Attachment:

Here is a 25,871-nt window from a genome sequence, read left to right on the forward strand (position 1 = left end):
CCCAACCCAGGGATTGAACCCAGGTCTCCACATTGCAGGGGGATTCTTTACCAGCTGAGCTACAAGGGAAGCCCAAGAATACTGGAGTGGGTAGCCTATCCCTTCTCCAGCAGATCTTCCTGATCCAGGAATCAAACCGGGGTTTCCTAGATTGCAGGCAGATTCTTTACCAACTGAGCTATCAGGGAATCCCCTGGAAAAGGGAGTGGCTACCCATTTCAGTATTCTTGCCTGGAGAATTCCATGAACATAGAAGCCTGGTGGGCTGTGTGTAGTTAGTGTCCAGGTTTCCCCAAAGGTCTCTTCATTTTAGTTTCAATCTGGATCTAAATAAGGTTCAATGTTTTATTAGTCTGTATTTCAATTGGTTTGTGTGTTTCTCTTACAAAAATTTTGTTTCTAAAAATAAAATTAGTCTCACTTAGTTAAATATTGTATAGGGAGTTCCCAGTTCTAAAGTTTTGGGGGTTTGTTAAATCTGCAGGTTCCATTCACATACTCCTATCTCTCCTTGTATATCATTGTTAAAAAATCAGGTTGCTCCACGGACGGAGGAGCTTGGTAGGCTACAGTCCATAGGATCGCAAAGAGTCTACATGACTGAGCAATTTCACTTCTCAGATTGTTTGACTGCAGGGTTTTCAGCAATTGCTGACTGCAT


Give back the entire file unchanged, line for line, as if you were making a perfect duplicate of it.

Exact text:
Here is a 25,871-nt window from a genome sequence, read left to right on the forward strand (position 1 = left end):
CCCAACCCAGGGATTGAACCCAGGTCTCCACATTGCAGGGGGATTCTTTACCAGCTGAGCTACAAGGGAAGCCCAAGAATACTGGAGTGGGTAGCCTATCCCTTCTCCAGCAGATCTTCCTGATCCAGGAATCAAACCGGGGTTTCCTAGATTGCAGGCAGATTCTTTACCAACTGAGCTATCAGGGAATCCCCTGGAAAAGGGAGTGGCTACCCATTTCAGTATTCTTGCCTGGAGAATTCCATGAACATAGAAGCCTGGTGGGCTGTGTGTAGTTAGTGTCCAGGTTTCCCCAAAGGTCTCTTCATTTTAGTTTCAATCTGGATCTAAATAAGGTTCAATGTTTTATTAGTCTGTATTTCAATTGGTTTGTGTGTTTCTCTTACAAAAATTTTGTTTCTAAAAATAAAATTAGTCTCACTTAGTTAAATATTGTATAGGGAGTTCCCAGTTCTAAAGTTTTGGGGGTTTGTTAAATCTGCAGGTTCCATTCACATACTCCTATCTCTCCTTGTATATCATTGTTAAAAAATCAGGTTGCTCCACGGACGGAGGAGCTTGGTAGGCTACAGTCCATAGGATCGCAAAGAGTCTACATGACTGAGCAATTTCACTTCTCAGATTGTTTGACTGCAGGGTTTTCAGCAATTGCTGACTGCAT